Monday, February 23, 2015

You want to be there!

We have invited a special guest for Friday evening!
Michael Borkay was our neighbor in Liberia, but he lives in Charlotte, NC now.
When Rick was sick in the hospital in Omaha, this recording was a huge encouragement to him and  Michael will be here to sing it on Friday evening.

Also, Rick's brother Doug is bringing his a capella group from Trinitarian Congregational Church in Wayland, MA.

We hope you can be there!!
Friday, February 27, 2015
7 pm
First Congregational Church of Holden, MA
1180 Main St.  Holden, MA.


Thursday, February 19, 2015

ELWA Hospital Fundraiser

You are invited to an evening
with Dr. Rick Sacra

7:00 PM  Friday, February 27, 2015

Rick will share stories and insights
from his trip back to Liberia
after his recovery from Ebola virus disease
First Congregational Church of Holden
1180 Main St. Holden, MA
 Free and open to all with an opportunity to give
to SIM projects for ELWA Hospital in Liberia
Help raise $50,000 to jump start its recovery from the Ebola Crisis

If you cannot attend, you can give through the following link: 
enter country: Liberia, keywords: ELWA Hospital and select “All

Choose any of the following:
Benevolence 082876-091:  this project will provide assistance to patients who cannot afford to pay their hospital bill
Family Medicine Residency 082876-091: this project will be used to start a Family Medicine Residency program to train Liberian doctors
Hospital Transition 095212-091:  this project will allow ELWA to equip their new facility which is under construction

P.O. Box 7900 Charlotte, NC 28241

Tuesday, February 17, 2015

A Team Effort

"For the body does not consist of one member but of many....God has arranged the members in the body, each one of them, as he chose." 1 Corinthians 12:14,18

Dr. Jerry Brown thanking the ELWA Hospital staff
Monday morning, February 9, was my last morning at the hospital—in just a few hours I would be headed for the airport. We held an appreciation program with breakfast for all the ELWA Hospital staff after our morning chapel gathering, to recognize those who had served so courageously during the worst of the Ebola crisis.  Along with Dr. Brown, our Medical Director, I was asked to say a few words. As I spoke, thanking our nurses, midwives, aides, and cleaners for coming to work during the toughest times in August, September, and October, my mind went back to a meeting with health care planners from an international NGO.  They wanted to know: “What allowed ELWA to remain open when other hospitals closed?”  The health system collapse was one of the greatest unanticipated consequences of the Ebola epidemic. It led to many deaths due to malaria or obstructed labor or pneumonia—illnesses which have nothing to do with Ebola, but which went untreated because hospitals and clinics were shut down.  ELWA Hospital was one of the bright spots, remaining open and caring for the sick through the most difficult months of the crisis.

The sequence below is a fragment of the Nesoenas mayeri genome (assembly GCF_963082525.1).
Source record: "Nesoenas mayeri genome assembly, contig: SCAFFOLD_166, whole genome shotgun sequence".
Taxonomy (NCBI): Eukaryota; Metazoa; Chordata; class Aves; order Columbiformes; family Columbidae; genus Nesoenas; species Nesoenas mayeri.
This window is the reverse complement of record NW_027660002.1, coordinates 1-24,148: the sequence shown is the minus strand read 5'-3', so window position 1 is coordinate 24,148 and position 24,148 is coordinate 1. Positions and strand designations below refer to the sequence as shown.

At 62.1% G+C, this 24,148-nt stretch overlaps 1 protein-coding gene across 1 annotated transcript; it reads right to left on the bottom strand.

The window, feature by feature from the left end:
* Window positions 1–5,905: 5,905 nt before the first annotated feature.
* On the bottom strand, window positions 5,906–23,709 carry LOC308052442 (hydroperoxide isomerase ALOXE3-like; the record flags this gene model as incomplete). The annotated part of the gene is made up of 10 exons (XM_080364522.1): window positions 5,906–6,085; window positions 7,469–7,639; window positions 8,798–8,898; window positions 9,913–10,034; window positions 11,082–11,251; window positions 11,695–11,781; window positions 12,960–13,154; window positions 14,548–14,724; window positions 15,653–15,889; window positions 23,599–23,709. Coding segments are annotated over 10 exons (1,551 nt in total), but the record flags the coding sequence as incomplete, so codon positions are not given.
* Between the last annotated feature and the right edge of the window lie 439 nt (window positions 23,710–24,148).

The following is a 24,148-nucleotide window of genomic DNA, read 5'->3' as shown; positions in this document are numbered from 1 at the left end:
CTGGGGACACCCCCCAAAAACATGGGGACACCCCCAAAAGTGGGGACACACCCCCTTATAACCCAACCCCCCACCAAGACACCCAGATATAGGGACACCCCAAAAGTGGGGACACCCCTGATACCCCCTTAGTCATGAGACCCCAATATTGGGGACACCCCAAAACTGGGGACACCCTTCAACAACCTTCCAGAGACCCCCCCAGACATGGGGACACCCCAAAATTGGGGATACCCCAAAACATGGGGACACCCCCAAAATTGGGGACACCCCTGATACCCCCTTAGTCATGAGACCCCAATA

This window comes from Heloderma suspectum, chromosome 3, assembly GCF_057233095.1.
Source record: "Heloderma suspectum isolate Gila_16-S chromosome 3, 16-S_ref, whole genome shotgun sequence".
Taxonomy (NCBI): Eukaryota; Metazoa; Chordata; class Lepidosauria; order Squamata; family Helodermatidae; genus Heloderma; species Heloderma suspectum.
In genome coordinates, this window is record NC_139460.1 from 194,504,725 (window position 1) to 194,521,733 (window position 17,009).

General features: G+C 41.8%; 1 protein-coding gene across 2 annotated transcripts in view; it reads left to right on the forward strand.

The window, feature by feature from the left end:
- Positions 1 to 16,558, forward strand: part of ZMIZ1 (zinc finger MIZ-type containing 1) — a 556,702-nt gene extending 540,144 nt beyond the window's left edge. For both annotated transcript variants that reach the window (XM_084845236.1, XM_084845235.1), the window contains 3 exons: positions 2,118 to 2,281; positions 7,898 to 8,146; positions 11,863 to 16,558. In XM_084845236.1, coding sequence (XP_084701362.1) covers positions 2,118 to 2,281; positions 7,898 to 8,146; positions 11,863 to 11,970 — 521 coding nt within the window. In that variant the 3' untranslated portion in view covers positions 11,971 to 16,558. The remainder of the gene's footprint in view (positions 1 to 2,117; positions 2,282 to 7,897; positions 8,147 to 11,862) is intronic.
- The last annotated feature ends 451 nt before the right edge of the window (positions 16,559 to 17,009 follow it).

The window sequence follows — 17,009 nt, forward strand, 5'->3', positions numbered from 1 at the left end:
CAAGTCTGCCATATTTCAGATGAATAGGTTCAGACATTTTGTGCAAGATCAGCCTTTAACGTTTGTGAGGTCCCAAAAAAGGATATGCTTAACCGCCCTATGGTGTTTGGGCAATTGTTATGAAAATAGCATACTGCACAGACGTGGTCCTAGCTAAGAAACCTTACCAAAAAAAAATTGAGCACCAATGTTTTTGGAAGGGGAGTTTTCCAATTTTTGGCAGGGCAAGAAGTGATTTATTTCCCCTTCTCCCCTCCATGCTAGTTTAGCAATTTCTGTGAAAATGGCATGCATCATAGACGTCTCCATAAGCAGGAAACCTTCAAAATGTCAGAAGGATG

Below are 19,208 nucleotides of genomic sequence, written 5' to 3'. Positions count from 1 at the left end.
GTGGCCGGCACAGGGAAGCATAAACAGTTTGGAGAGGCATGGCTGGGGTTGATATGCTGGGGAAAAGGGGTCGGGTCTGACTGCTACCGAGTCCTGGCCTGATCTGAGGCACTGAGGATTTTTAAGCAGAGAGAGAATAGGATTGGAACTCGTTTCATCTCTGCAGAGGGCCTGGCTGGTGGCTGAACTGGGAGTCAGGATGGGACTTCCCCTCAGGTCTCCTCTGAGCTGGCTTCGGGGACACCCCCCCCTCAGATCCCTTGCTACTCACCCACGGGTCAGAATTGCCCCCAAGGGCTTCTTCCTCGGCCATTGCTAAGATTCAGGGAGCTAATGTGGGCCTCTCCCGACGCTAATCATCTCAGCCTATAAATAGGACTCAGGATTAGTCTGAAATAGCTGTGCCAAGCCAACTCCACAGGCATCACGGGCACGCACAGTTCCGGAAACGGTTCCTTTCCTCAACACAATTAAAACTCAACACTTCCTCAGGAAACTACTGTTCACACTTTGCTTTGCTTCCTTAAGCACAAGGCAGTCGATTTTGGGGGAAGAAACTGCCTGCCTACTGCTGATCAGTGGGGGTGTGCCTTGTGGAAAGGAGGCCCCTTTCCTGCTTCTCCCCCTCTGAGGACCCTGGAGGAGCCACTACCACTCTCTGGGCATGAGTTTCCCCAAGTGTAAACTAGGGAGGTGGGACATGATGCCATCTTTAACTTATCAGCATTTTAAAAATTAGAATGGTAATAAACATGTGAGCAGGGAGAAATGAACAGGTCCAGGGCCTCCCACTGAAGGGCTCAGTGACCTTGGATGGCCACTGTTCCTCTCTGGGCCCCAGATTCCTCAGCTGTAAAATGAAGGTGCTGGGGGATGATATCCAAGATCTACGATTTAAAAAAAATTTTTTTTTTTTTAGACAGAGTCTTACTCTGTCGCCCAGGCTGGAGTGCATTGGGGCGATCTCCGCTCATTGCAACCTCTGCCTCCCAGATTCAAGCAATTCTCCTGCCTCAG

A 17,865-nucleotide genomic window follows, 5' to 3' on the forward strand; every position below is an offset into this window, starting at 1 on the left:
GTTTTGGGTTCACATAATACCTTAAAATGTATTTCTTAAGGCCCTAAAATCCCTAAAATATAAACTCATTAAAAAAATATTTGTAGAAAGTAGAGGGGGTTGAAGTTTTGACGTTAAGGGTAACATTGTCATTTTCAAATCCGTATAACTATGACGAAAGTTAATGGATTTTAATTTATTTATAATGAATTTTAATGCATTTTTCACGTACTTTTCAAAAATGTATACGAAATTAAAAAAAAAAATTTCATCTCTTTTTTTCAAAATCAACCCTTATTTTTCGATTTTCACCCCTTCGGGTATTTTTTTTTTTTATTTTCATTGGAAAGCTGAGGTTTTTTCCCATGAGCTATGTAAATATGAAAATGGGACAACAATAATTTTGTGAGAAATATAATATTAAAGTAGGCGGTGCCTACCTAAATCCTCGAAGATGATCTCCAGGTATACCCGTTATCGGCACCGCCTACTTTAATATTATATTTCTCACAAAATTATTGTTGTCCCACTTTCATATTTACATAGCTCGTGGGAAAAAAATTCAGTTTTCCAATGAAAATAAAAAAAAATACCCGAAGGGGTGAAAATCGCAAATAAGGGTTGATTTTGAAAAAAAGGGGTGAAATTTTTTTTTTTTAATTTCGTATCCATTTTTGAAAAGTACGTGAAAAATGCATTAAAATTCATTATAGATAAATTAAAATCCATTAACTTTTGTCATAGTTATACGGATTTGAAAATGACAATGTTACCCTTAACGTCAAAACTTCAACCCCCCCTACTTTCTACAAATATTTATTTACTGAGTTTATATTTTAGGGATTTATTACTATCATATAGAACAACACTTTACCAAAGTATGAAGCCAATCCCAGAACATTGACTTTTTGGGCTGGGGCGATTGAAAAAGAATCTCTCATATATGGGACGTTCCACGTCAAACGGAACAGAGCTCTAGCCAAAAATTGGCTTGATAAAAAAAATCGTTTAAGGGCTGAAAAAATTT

you know Rick loves babies
Also on Monday morning, we discharged little Noah (not his real name) from the hospital. Noah, a five week old baby, had come in about 12 days earlier with severe vomiting. He couldn’t keep anything down. He was hungry and was breastfeeding vigorously, but after every feeding he would vomit all of it up. He wasn’t making dirty diapers any more. He had lost weight and become dehydrated.  One of our doctors suggested he might have pyloric stenosis—a thickening of the muscle around the outlet of the stomach into the small intestine, which leads to blockage of the flow of nutrition. The best test for pyloric stenosis is an ultrasound exam, and I’ve developed reasonable ultrasound skills over many years of scanning and learning on the job. I went to the office and found our big two-volume ultrasound text, and read about pyloric stenosis. With the ultrasound machine, you can measure the thickness of the muscle in the pyloric canal (the outlet of the stomach) to confirm the diagnosis. As I scanned little Noah, one of my colleagues joked with me about doing the scan with the ultrasound in one hand and my textbook in the other. I told him this was not the first time I would be doing this, nor would it be the last! We got some clear images showing that little Noah did indeed have pyloric stenosis and would require surgery.